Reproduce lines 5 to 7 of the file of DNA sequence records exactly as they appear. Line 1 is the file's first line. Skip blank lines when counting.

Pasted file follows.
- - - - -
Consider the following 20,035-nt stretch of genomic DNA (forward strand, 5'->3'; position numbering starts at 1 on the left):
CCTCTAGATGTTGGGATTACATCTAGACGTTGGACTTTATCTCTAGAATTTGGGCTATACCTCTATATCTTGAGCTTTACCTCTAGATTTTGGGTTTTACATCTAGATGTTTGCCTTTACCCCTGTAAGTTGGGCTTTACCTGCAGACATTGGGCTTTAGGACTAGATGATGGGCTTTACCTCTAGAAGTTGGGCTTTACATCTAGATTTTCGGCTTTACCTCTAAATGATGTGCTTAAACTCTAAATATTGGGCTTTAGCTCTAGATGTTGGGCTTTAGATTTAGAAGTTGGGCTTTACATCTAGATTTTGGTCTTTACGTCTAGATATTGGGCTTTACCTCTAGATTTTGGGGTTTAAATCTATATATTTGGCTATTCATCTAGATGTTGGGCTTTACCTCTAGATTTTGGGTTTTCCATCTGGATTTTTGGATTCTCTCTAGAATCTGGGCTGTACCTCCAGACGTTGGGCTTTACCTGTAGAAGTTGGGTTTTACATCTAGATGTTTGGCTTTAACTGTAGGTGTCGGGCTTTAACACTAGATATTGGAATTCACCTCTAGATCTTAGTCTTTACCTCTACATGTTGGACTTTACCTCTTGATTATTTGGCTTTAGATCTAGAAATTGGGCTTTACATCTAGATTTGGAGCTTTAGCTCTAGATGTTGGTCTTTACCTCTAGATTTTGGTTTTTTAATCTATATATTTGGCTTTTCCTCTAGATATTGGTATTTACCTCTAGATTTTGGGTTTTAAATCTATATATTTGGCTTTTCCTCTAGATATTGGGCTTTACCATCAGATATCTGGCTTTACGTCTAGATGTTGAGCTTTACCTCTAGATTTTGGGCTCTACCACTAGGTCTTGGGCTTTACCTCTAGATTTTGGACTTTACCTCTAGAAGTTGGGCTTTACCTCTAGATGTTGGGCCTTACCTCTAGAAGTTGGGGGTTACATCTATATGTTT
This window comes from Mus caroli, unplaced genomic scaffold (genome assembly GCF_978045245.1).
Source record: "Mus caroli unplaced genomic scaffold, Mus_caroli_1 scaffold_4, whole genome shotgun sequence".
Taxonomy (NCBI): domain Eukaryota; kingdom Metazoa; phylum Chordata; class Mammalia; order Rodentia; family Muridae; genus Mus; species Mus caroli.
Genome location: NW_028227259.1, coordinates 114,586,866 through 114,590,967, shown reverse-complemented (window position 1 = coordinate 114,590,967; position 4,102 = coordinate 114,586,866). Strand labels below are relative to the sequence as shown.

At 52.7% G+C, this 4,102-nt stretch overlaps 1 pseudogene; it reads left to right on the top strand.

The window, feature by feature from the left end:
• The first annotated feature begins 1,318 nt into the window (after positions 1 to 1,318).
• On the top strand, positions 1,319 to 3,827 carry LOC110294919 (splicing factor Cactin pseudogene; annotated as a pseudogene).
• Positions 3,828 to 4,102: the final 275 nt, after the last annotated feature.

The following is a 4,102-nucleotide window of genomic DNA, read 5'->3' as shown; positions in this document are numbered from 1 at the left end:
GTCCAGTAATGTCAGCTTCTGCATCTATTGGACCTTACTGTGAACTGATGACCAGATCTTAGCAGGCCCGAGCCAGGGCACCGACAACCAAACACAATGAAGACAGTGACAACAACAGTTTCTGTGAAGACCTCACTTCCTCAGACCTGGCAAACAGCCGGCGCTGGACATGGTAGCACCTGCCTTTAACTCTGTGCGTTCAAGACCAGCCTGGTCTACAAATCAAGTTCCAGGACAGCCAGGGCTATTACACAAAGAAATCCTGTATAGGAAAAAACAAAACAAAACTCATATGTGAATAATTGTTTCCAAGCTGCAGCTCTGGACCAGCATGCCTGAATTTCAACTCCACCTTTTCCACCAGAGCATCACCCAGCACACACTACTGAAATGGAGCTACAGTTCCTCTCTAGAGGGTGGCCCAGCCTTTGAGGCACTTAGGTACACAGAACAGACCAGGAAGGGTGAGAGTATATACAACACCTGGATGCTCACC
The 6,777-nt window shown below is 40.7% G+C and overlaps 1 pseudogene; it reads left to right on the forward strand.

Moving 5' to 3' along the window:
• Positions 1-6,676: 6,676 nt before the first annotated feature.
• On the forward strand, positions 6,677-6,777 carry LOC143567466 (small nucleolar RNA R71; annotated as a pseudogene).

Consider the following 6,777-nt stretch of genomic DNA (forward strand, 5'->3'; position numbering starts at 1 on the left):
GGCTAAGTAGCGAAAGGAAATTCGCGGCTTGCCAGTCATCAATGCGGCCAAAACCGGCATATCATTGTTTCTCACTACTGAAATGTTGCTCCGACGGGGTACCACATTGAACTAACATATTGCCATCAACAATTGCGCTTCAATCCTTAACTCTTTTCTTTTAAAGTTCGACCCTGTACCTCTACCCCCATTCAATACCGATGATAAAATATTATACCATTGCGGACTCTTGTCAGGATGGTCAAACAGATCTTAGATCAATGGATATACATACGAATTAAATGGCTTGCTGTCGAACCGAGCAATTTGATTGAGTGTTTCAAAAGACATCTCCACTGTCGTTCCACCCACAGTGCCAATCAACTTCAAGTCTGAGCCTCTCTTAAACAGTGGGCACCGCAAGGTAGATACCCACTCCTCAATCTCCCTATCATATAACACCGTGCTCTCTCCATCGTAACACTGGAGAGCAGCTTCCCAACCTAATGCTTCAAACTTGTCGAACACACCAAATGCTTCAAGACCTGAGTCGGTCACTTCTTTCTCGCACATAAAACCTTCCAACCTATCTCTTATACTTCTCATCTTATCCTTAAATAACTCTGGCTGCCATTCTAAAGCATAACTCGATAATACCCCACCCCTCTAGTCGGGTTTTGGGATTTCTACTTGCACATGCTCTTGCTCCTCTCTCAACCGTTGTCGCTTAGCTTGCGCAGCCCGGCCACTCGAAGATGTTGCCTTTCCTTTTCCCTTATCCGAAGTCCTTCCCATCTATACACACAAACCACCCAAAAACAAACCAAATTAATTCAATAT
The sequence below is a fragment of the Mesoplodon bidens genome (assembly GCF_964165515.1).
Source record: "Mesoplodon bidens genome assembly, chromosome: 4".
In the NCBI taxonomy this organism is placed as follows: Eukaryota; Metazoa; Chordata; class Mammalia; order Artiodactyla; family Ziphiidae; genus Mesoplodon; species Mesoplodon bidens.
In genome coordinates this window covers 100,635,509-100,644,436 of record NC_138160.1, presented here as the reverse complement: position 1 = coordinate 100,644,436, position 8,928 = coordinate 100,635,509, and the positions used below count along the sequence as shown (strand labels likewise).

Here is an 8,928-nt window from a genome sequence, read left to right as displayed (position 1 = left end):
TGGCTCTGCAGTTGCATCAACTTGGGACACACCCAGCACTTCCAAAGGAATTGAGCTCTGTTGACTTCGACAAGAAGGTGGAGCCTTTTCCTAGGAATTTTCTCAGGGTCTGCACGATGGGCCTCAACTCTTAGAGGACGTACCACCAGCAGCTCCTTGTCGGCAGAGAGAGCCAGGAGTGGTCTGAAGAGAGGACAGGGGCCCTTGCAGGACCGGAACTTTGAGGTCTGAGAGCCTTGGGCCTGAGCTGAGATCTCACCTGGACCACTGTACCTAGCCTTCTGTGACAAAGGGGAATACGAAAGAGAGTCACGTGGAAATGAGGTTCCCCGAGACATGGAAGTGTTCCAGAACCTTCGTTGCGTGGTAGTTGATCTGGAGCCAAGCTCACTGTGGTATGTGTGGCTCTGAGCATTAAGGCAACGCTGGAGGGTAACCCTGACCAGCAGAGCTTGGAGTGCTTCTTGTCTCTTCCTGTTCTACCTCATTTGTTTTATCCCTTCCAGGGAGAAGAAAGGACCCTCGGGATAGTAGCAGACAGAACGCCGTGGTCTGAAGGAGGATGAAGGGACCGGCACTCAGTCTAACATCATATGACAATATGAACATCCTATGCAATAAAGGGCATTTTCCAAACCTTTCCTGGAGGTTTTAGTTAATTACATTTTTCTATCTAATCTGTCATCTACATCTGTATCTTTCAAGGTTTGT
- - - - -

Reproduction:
Taxonomy (NCBI): domain Eukaryota; kingdom Metazoa; phylum Chordata; class Mammalia; order Rodentia; family Muridae; genus Mus; species Mus caroli.
Genome location: NW_028227259.1, coordinates 114,586,866 through 114,590,967, shown reverse-complemented (window position 1 = coordinate 114,590,967; position 4,102 = coordinate 114,586,866). Strand labels below are relative to the sequence as shown.

At 52.7% G+C, this 4,102-nt stretch overlaps 1 pseudogene; it reads left to right on the top strand.